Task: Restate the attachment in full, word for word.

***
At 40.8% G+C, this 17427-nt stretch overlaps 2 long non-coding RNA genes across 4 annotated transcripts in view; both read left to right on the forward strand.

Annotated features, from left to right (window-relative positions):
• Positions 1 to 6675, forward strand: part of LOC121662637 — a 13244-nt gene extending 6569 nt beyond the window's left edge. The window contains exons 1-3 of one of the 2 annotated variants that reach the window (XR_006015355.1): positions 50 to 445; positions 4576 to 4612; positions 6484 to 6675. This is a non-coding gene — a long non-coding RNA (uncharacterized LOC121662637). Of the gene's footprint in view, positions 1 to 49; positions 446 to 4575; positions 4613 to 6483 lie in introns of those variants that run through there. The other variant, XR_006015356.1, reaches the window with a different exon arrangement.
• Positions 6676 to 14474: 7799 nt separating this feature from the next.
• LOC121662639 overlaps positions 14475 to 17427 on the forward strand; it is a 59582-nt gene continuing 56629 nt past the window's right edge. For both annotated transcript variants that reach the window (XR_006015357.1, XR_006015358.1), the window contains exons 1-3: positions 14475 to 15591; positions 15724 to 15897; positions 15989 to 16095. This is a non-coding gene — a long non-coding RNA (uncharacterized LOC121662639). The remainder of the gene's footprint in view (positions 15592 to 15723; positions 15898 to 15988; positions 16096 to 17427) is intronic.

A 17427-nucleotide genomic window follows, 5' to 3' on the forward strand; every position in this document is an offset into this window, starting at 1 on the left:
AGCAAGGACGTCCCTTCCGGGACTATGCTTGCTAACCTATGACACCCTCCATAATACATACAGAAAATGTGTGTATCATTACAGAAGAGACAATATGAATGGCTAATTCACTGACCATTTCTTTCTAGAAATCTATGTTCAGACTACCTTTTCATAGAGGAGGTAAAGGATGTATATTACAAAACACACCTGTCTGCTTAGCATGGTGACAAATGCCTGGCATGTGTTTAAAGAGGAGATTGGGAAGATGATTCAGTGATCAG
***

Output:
At 40.8% G+C, this 17427-nt stretch overlaps 2 long non-coding RNA genes across 4 annotated transcripts in view; both read left to right on the forward strand.

Annotated features, from left to right (window-relative positions):
• Positions 1 to 6675, forward strand: part of LOC121662637 — a 13244-nt gene extending 6569 nt beyond the window's left edge. The window contains exons 1-3 of one of the 2 annotated variants that reach the window (XR_006015355.1): positions 50 to 445; positions 4576 to 4612; positions 6484 to 6675. This is a non-coding gene — a long non-coding RNA (uncharacterized LOC121662637). Of the gene's footprint in view, positions 1 to 49; positions 446 to 4575; positions 4613 to 6483 lie in introns of those variants that run through there. The other variant, XR_006015356.1, reaches the window with a different exon arrangement.
• Positions 6676 to 14474: 7799 nt separating this feature from the next.
• LOC121662639 overlaps positions 14475 to 17427 on the forward strand; it is a 59582-nt gene continuing 56629 nt past the window's right edge. For both annotated transcript variants that reach the window (XR_006015357.1, XR_006015358.1), the window contains exons 1-3: positions 14475 to 15591; positions 15724 to 15897; positions 15989 to 16095. This is a non-coding gene — a long non-coding RNA (uncharacterized LOC121662639). The remainder of the gene's footprint in view (positions 15592 to 15723; positions 15898 to 15988; positions 16096 to 17427) is intronic.

A 17427-nucleotide genomic window follows, 5' to 3' on the forward strand; every position in this document is an offset into this window, starting at 1 on the left:
AGCAAGGACGTCCCTTCCGGGACTATGCTTGCTAACCTATGACACCCTCCATAATACATACAGAAAATGTGTGTATCATTACAGAAGAGACAATATGAATGGCTAATTCACTGACCATTTCTTTCTAGAAATCTATGTTCAGACTACCTTTTCATAGAGGAGGTAAAGGATGTATATTACAAAACACACCTGTCTGCTTAGCATGGTGACAAATGCCTGGCATGTGTTTAAAGAGGAGATTGGGAAGATGATTCAGTGATCAG